by on Jan. 7, 2013 at 11:01 PM

We read lots of books where some people are described as thin or fat. The main character in my sons favourite show is called "The Fat Controller." To be honest, it is what it is. We don't look at fat or skinny as good or bad, it's just a description. Short, tall, fat , skinny. Again, it is what it is.

by on Jan. 7, 2013 at 11:47 PM

I teach my daughter to not put labels on people.

by on Jan. 8, 2013 at 6:55 AM
Well, fat people are part of life and I know it seems insensitive, but I've been fat (and still am compared to what i should be lol) and described myself as fat without thinking that it was something horrible. It's not really a big deal. It would've been cuter if it were a fat animal but as long as you teach your child that its not the most polite word, I think he'll be ok.
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by on Jan. 8, 2013 at 7:10 AM
I don't see anything wrong with the picture. Then again I don't teach my children that size doesn't matter. Being overweight is extremely unhealthy. Not only that but unsightly.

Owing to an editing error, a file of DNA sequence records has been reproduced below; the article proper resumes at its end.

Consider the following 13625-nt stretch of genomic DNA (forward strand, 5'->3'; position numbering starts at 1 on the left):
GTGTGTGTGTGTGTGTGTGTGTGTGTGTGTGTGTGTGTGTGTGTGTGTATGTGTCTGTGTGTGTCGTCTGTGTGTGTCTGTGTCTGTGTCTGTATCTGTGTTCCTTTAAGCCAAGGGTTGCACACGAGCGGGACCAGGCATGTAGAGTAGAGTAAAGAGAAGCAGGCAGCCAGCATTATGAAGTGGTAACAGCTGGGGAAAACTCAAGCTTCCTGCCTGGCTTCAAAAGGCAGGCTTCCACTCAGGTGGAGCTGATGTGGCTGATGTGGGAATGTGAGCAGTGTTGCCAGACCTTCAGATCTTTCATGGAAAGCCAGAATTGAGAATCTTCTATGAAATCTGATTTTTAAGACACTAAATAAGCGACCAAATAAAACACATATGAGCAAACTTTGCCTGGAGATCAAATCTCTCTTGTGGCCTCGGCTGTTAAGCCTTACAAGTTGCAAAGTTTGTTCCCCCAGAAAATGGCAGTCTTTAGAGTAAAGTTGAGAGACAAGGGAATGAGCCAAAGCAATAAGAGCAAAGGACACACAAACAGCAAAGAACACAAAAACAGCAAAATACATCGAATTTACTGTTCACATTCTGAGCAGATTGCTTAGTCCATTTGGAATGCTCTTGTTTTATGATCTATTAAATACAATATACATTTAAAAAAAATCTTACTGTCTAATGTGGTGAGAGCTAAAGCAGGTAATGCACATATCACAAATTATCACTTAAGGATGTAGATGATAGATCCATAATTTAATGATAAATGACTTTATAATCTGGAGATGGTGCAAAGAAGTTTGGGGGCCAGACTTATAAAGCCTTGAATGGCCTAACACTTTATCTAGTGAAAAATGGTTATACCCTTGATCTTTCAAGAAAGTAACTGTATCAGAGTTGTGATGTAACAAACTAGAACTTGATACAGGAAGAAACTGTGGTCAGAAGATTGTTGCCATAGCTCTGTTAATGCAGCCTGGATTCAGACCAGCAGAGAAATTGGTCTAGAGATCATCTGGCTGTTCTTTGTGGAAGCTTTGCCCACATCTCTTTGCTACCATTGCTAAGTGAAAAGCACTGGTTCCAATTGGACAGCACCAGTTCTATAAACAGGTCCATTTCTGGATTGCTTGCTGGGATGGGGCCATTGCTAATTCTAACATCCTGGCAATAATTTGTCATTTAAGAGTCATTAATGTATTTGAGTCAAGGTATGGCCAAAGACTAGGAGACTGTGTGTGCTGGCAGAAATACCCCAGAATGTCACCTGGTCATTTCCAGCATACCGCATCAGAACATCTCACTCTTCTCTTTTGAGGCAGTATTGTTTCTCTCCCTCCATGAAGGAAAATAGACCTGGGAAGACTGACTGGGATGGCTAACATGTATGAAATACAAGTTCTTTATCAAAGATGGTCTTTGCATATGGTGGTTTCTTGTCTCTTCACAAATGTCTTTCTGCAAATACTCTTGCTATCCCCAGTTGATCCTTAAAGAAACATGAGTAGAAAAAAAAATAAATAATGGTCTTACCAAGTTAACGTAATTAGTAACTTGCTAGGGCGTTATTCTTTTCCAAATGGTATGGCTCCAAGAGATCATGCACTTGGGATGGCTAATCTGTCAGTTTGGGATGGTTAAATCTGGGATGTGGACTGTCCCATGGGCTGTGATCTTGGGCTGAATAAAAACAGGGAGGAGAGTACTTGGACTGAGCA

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by on Jan. 8, 2013 at 7:15 AM
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Without reading all the replies, May I say.... Settle down.

It's a word..... It fits the picture..... Get over it.

I'm a FAT girl and I'm OK with it. If all descriptive words become offensive than we are in trouble!

by on Jan. 8, 2013 at 7:41 AM

idk.... it's the truth.  Some people are fat.  The word 'fat' is not a slur or a putdown if you watch your tone.  It's not like it said "fatty mcfat fat."  I agree though it does seem a little insensitive and also not something I would want my kids to focus on in school (save it for gym or health class).